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# IsolationForest in Scikit-learn

An example using IsolationForest for anomaly detection.

The IsolationForest ‘isolates’ observations by randomly selecting a feature and then randomly selecting a split value between the maximum and minimum values of the selected feature.

Since recursive partitioning can be represented by a tree structure, the number of splittings required to isolate a sample is equivalent to the path length from the root node to the terminating node.

This path length, averaged over a forest of such random trees, is a measure of normality and our decision function. Random partitioning produces noticeable shorter paths for anomalies. Hence, when a forest of random trees collectively produce shorter path lengths for particular samples, they are highly likely to be anomalies.

[1] Liu, Fei Tony, Ting, Kai Ming and Zhou, Zhi-Hua. “Isolation forest.” Data Mining, 2008. ICDM‘08. Eighth IEEE International Conference on.

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### Version¶

In [1]:
import sklearn
sklearn.__version__

Out[1]:
'0.18.1'

### Imports¶

This tutorial imports IsolationForest.

In [2]:
print(__doc__)

import plotly.plotly as py
import plotly.graph_objs as go

import numpy as np
import matplotlib.pyplot as plt
from sklearn.ensemble import IsolationForest

Automatically created module for IPython interactive environment


### Calculations¶

In [3]:
rng = np.random.RandomState(42)

# Generate train data
X = 0.3 * rng.randn(100, 2)
X_train = np.r_[X + 2, X - 2]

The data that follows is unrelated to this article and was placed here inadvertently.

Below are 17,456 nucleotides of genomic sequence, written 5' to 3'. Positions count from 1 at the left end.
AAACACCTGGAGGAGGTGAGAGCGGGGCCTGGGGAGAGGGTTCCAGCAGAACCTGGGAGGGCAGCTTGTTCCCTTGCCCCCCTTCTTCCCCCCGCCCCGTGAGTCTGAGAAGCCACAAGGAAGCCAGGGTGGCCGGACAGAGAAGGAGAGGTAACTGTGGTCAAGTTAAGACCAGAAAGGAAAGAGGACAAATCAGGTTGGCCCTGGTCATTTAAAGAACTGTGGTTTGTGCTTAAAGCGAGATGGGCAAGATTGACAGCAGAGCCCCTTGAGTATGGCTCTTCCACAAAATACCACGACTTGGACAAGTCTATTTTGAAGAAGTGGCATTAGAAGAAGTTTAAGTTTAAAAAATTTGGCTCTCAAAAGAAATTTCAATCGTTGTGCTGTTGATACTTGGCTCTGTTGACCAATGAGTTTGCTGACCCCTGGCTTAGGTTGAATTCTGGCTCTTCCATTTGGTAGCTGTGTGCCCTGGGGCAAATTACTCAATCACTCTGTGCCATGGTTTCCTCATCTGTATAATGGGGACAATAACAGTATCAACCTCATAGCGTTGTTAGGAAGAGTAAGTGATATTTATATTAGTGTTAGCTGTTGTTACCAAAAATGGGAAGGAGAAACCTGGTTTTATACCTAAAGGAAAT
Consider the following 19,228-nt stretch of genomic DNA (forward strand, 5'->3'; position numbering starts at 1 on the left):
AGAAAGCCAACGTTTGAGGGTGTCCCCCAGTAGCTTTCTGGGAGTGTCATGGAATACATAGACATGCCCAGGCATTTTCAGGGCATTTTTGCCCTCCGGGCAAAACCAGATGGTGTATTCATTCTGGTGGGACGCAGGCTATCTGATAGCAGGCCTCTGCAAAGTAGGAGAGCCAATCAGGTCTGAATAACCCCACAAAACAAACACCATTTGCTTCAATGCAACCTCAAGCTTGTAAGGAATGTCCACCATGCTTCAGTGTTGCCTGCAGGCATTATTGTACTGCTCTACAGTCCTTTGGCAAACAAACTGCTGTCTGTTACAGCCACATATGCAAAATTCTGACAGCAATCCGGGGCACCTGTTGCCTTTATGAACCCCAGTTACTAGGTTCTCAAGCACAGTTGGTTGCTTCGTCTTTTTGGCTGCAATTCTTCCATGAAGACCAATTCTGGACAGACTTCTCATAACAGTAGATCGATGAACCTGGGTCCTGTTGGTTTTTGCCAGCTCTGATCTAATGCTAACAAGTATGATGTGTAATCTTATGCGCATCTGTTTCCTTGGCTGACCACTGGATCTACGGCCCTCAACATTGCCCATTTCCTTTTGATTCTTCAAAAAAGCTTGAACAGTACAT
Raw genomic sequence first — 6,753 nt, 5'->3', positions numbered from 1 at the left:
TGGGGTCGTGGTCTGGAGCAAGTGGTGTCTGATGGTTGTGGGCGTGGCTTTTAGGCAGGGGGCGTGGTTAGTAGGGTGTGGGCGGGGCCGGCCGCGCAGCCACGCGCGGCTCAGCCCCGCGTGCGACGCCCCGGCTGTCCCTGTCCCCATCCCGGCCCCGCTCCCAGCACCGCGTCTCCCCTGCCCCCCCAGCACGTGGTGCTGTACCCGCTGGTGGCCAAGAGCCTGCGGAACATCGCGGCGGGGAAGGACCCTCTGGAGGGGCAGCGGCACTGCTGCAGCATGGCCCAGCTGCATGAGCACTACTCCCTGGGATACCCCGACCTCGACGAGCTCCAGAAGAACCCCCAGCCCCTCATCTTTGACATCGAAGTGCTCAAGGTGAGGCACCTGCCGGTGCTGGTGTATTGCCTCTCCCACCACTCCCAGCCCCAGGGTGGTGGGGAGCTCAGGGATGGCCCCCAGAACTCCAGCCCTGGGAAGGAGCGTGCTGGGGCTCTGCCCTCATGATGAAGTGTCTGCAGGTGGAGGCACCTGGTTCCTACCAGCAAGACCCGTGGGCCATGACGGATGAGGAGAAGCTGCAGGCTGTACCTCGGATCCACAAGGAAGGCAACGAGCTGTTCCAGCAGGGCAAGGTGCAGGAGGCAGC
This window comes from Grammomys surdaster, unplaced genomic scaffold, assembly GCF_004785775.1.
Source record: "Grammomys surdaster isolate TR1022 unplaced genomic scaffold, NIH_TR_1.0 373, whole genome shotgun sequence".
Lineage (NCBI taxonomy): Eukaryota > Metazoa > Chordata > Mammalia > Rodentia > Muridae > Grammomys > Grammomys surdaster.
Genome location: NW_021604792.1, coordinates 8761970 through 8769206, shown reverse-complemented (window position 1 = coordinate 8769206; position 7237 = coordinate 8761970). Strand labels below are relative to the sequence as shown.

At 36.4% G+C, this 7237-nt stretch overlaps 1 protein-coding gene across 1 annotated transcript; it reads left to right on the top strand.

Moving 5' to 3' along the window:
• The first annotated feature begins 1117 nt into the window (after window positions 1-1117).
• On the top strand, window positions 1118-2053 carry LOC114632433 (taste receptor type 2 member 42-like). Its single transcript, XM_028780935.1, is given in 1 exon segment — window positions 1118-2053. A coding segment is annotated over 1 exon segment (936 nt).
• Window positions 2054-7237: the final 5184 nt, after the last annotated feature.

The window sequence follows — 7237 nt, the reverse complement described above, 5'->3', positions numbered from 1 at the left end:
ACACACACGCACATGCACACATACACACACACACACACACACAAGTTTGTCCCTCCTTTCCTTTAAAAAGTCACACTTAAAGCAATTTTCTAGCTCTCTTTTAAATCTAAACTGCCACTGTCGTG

# Generate some regular novel observations
X = 0.3 * rng.randn(20, 2)
X_test = np.r_[X + 2, X - 2]
# Generate some abnormal novel observations
X_outliers = rng.uniform(low=-4, high=4, size=(20, 2))

# fit the model
clf = IsolationForest(max_samples=100, random_state=rng)
clf.fit(X_train)
y_pred_train = clf.predict(X_train)
y_pred_test = clf.predict(X_test)
y_pred_outliers = clf.predict(X_outliers)

# plot the line, the samples, and the nearest vectors to the plane
xx = yy = np.linspace(-5, 5, 50)
Z = clf.decision_function(np.c_[xx.ravel(), yy.ravel()])
Z = Z.reshape(xx.shape)


### Plot Results¶

In [4]:
def matplotlib_to_plotly(cmap, pl_entries):
h = 1.0/(pl_entries-1)
pl_colorscale = []

for k in range(pl_entries):
C = map(np.uint8, np.array(cmap(k*h)[:3])*255)
pl_colorscale.append([k*h, 'rgb'+str((C[0], C[1], C[2]))])

return pl_colorscale

In [5]:
back = go.Contour(x=xx,
y=yy,
z=Z,
colorscale=matplotlib_to_plotly(plt.cm.Blues_r, len(Z)),
showscale=False,
line=dict(width=0)
)

b1 = go.Scatter(x=X_train[:, 0],
y=X_train[:, 1],
name="training observations",
mode='markers',
marker=dict(color='white', size=7,
line=dict(color='black', width=1))
)
b2 = go.Scatter(x=X_test[:, 0],
y=X_test[:, 1],
name="new regular observations",
mode='markers',
marker=dict(color='green', size=6,
line=dict(color='black', width=1))
)
c = go.Scatter(x=X_outliers[:, 0],
y=X_outliers[:, 1],
name="new abnormal observations",
mode='markers',
marker=dict(color='red', size=6,
line=dict(color='black', width=1))
)

layout = go.Layout(title="IsolationForest",
hovermode='closest')
data = [back, b1, b2, c]

fig = go.Figure(data=data, layout=layout)

In [6]:
py.iplot(fig)

Out[6]:
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